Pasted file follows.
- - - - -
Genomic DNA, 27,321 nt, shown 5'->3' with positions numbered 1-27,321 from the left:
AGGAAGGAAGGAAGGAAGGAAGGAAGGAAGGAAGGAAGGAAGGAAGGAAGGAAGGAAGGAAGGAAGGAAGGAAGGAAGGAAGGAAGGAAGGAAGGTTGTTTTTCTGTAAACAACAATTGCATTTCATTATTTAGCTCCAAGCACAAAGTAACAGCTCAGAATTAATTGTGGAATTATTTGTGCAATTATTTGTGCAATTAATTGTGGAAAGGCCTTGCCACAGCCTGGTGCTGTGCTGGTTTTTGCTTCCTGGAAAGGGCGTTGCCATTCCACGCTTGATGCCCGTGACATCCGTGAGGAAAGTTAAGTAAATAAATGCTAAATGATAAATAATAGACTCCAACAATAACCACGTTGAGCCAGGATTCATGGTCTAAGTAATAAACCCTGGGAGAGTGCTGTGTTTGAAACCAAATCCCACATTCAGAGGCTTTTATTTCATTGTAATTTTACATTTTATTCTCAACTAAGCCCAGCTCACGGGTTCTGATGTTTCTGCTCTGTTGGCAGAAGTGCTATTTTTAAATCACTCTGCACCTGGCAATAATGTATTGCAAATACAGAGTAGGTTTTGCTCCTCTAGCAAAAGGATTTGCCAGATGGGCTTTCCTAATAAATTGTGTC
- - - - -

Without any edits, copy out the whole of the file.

Genomic DNA, 27,321 nt, shown 5'->3' with positions numbered 1-27,321 from the left:
AGGAAGGAAGGAAGGAAGGAAGGAAGGAAGGAAGGAAGGAAGGAAGGAAGGAAGGAAGGAAGGAAGGAAGGAAGGAAGGAAGGAAGGAAGGAAGGTTGTTTTTCTGTAAACAACAATTGCATTTCATTATTTAGCTCCAAGCACAAAGTAACAGCTCAGAATTAATTGTGGAATTATTTGTGCAATTATTTGTGCAATTAATTGTGGAAAGGCCTTGCCACAGCCTGGTGCTGTGCTGGTTTTTGCTTCCTGGAAAGGGCGTTGCCATTCCACGCTTGATGCCCGTGACATCCGTGAGGAAAGTTAAGTAAATAAATGCTAAATGATAAATAATAGACTCCAACAATAACCACGTTGAGCCAGGATTCATGGTCTAAGTAATAAACCCTGGGAGAGTGCTGTGTTTGAAACCAAATCCCACATTCAGAGGCTTTTATTTCATTGTAATTTTACATTTTATTCTCAACTAAGCCCAGCTCACGGGTTCTGATGTTTCTGCTCTGTTGGCAGAAGTGCTATTTTTAAATCACTCTGCACCTGGCAATAATGTATTGCAAATACAGAGTAGGTTTTGCTCCTCTAGCAAAAGGATTTGCCAGATGGGCTTTCCTAATAAATTGTGTC